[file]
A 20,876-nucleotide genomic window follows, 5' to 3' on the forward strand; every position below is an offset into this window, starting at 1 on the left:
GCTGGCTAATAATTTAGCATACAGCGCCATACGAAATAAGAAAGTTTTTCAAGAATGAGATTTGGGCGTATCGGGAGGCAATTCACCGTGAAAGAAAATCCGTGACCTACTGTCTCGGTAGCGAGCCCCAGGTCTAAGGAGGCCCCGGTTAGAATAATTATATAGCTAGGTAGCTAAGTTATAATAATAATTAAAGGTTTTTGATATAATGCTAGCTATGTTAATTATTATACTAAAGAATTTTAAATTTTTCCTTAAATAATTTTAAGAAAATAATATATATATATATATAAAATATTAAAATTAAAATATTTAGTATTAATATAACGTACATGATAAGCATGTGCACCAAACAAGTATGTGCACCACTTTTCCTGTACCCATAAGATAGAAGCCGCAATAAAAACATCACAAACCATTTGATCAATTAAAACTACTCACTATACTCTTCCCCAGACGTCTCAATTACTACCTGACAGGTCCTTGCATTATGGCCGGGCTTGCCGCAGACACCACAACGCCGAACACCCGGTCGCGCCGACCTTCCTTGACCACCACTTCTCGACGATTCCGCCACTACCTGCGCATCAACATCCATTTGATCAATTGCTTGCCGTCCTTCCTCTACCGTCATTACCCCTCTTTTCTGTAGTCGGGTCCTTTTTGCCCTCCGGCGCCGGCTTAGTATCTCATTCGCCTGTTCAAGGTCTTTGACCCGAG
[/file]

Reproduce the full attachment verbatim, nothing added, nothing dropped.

A 20,876-nucleotide genomic window follows, 5' to 3' on the forward strand; every position below is an offset into this window, starting at 1 on the left:
GCTGGCTAATAATTTAGCATACAGCGCCATACGAAATAAGAAAGTTTTTCAAGAATGAGATTTGGGCGTATCGGGAGGCAATTCACCGTGAAAGAAAATCCGTGACCTACTGTCTCGGTAGCGAGCCCCAGGTCTAAGGAGGCCCCGGTTAGAATAATTATATAGCTAGGTAGCTAAGTTATAATAATAATTAAAGGTTTTTGATATAATGCTAGCTATGTTAATTATTATACTAAAGAATTTTAAATTTTTCCTTAAATAATTTTAAGAAAATAATATATATATATATATAAAATATTAAAATTAAAATATTTAGTATTAATATAACGTACATGATAAGCATGTGCACCAAACAAGTATGTGCACCACTTTTCCTGTACCCATAAGATAGAAGCCGCAATAAAAACATCACAAACCATTTGATCAATTAAAACTACTCACTATACTCTTCCCCAGACGTCTCAATTACTACCTGACAGGTCCTTGCATTATGGCCGGGCTTGCCGCAGACACCACAACGCCGAACACCCGGTCGCGCCGACCTTCCTTGACCACCACTTCTCGACGATTCCGCCACTACCTGCGCATCAACATCCATTTGATCAATTGCTTGCCGTCCTTCCTCTACCGTCATTACCCCTCTTTTCTGTAGTCGGGTCCTTTTTGCCCTCCGGCGCCGGCTTAGTATCTCATTCGCCTGTTCAAGGTCTTTGACCCGAG